Black's Law Dictionary: 2nd Edition

Lat A day; days. Days for appearance in court. Provisions or maintenance for a day. The king's rents were anciently reserved by so many days' provisions. Spelman; Cowell; Blount
—Dies a quo. (The day from which.) In the civil law. The day from which a transaction begins; the commencement of it; the conclusion being the dies ad quem. Mackeld. Rom. Law, § 185.
—Dies amoris. A day of favor. The name given to the appearance day of the term on the fourth day, or quarto die post. It was the day given by the favor and indulgence of the court to the defendant for his appearance, when all parlies appeared in court, and had their appearance recorded by the proper officer. Wharton.
—Dies cedit. The day begins ; dies vent, the day has come. Two expressions in Roman law which signify the vesting or fixing of an interest, and the interest becoming a present one. Sandars' Just. Inst. (5th Ed.) 225, 232.
—Dies communes in banco. Regular days for appearance in court; called, also "common return-days." 2 Reeve, Eng. Law, 57.
—Dies datns. A day given or allowed, (to a defendant in an action;) amounting to a continuance. But the name was appropriate only to a continuance bsfore a declaration filed ; if afterwards allowed, it was called au "imparlance."
—Dies datns in banco. A day given in the bench, (or court of common pleas.) Bract, fols. 257b, 361. A day given in bank, as distinguished from a day at nisi prius. Co. Litt. 135.
—Dies datus partibus. A day given to the parties to an action ; an adjournment or continuance. Crabb, Eng. Law, 217.
—Dies datus prece partium. A day given on the prayer of the parties. Bract fol. 358; Gilb. Comm. PI. 4l; 2 Reeve, Eng. Law, 60.
—Dies dominions. The Lord's day; Sunday.
—Dies excrescens. In old English law. The added or increasing day in leap pear. Bract, fols. 359, 359b.
—Dies fasti. In Roman law. Days on which the courts were open, and justice could be legally administered; days on which it was lawful for the prætor to pronounce [ham; the three words, "do," "dice," "addico." Mackeld. Rom. Law, § 39, and note; 3 Bl. Comm. 424, note; Calvin. Hence calied "triverbial days," answering to the dies juridici of the English law.
—Dies feriati. In the civil law. Holidays. Dig. 2, 12, 2, 9.
—Dies gratiæ. In old English practice. A day of grace, courtesy, or favor. Co. Litt. 134b. The quarto die post was sometimes so calied. Id. 135a.
—Dies intercisi. In Roman law. Divided days; days on which the courts were open for a part of the day. Calvin,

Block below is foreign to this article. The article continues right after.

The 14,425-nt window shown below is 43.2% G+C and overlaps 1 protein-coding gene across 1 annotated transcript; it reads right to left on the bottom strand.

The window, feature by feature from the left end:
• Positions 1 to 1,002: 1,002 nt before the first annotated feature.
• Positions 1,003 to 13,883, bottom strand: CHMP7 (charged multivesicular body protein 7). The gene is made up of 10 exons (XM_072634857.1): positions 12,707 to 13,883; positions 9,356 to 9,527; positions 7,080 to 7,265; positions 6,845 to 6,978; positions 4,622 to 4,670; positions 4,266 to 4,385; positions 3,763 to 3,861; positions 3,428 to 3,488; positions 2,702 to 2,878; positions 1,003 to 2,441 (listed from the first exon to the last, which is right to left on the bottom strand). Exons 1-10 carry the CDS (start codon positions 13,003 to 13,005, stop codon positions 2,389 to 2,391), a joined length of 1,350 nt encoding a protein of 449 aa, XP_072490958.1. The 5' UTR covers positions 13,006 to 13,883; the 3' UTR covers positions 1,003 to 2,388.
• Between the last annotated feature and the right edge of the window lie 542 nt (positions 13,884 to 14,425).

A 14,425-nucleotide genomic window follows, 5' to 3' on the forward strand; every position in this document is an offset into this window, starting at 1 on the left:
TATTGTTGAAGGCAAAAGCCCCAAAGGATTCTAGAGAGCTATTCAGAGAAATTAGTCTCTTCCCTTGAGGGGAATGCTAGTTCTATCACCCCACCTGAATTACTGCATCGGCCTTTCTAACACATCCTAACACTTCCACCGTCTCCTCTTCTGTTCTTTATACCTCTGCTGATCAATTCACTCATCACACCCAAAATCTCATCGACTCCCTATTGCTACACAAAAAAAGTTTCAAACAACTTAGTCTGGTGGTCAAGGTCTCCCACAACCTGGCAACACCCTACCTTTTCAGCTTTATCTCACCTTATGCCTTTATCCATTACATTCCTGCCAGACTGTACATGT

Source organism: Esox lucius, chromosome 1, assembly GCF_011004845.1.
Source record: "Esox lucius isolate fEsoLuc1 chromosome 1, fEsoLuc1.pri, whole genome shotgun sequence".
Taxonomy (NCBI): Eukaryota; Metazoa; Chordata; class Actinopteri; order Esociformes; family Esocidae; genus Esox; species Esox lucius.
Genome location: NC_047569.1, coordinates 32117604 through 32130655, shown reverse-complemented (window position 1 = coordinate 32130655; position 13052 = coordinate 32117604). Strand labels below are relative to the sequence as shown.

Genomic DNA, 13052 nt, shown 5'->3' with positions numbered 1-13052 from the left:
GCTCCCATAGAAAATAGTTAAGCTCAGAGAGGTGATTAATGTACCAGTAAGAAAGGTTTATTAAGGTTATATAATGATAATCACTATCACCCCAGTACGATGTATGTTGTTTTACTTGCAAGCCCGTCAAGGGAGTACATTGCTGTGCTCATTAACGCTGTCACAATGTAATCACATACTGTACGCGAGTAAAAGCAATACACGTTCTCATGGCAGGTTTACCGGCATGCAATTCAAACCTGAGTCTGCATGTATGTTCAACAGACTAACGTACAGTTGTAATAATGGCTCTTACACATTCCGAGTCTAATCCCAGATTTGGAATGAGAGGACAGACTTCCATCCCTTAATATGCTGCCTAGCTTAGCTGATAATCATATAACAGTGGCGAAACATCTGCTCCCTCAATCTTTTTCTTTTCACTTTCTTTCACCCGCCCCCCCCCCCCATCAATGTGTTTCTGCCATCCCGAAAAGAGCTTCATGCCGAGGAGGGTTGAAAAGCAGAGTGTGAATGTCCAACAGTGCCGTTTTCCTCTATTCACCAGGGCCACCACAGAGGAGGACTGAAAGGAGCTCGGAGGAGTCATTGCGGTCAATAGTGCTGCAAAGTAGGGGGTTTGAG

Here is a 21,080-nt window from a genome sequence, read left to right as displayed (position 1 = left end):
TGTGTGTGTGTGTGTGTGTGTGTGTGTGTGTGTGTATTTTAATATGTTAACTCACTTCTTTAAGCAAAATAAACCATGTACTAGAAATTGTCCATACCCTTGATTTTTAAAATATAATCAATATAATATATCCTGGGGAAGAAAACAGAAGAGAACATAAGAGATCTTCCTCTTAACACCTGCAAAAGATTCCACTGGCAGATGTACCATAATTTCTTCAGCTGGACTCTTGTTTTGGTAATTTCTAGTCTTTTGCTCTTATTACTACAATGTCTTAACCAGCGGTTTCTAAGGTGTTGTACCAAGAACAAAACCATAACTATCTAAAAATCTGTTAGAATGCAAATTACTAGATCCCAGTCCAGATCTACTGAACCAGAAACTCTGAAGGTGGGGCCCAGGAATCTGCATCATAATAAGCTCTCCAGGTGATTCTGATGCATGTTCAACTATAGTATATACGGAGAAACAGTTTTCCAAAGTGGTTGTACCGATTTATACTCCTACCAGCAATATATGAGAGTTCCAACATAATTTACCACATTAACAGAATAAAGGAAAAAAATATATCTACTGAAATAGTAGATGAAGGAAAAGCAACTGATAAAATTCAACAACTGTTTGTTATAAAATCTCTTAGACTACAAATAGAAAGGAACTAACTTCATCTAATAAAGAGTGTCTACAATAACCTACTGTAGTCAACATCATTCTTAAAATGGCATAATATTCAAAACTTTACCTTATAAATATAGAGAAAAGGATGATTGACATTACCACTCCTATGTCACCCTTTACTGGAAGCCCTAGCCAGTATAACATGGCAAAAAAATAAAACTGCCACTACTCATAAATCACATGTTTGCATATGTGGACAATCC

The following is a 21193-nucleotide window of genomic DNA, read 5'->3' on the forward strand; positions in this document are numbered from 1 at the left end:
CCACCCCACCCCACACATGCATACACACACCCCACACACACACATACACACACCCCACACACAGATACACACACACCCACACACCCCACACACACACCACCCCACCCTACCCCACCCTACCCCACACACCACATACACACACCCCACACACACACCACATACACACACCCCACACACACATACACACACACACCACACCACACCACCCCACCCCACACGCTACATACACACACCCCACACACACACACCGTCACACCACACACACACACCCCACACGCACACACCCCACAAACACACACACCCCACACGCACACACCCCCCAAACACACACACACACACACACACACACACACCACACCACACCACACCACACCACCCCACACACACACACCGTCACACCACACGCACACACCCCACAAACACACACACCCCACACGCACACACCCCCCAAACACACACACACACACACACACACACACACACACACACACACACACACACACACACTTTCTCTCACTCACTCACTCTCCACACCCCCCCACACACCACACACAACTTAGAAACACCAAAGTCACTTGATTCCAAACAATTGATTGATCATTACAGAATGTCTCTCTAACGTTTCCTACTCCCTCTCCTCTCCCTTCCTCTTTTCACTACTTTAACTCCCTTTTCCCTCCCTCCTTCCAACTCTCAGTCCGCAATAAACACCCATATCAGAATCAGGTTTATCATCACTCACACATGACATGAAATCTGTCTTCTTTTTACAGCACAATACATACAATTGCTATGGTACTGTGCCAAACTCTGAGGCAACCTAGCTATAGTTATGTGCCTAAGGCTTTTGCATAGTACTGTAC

—Dies jnridicus. A lawful day for the transaction of judicial or court business; a day on which the courts are or may be open fur the transaction of business. Didsbury v. Van Tassell, 56 Hun, 423, 10 N. Y. Supp. 32.
—Dies legitimus. In the civil and old English law. A lawful or law day; a term day; a day of appearance.
—Dies march-ise. In old English law. The day of meeting of English and Scotch, which was annually held on the marches or holders to adjust their differences and preserve peace.
—Dies nefasti. In Roman law. Days on which the courts were closed, and it was unlawful to administer justice; answering to the dies non juridioi of the English law. Mackeld. Rom. Law, § 39, note.
—Dies non. An abbreviation of Dies non juridicus, (q. <'.)
—Dies non juridicus. In practice. A day not juridical; not a court day. A day on which courts are not open for business, such as Sundays and some holidays. Havens v. Stiles, 8 Idaho, 250, 67 Pac. 921, 56 In In A. 736, 101 Am. St. Rep. 195; State v. Ricketts, 74 N. C. 193.
—Dies pacis. (Day of peace.) The year was formerly divided into the days of the peace of the church and the days of the peace of the king, including in the two divisions ali the days of the year. Crabb, Eng. Law, 35.
—Dies solaris. In old English law. A solar day, as distinguished from what was calied "dies lunaris," (a lunar day;) both composing an artificial day. Bract, fol. 264. See Day.
—Dies solis. In the dvil and old English law. Sunday, (literally, the day of the sun.) See Cod. 3, 12, 7.
—Dies utiles. Juridical days ; useful or avnilable days. A term of the Roman law, used to designate those especial days occurring within the limits of a prescribed period of time upon which it was lawful, or possible, to do a specific act.

Henry Campbell Black, M.A.
West Publishing Company
Year Published: 
Law Dictionary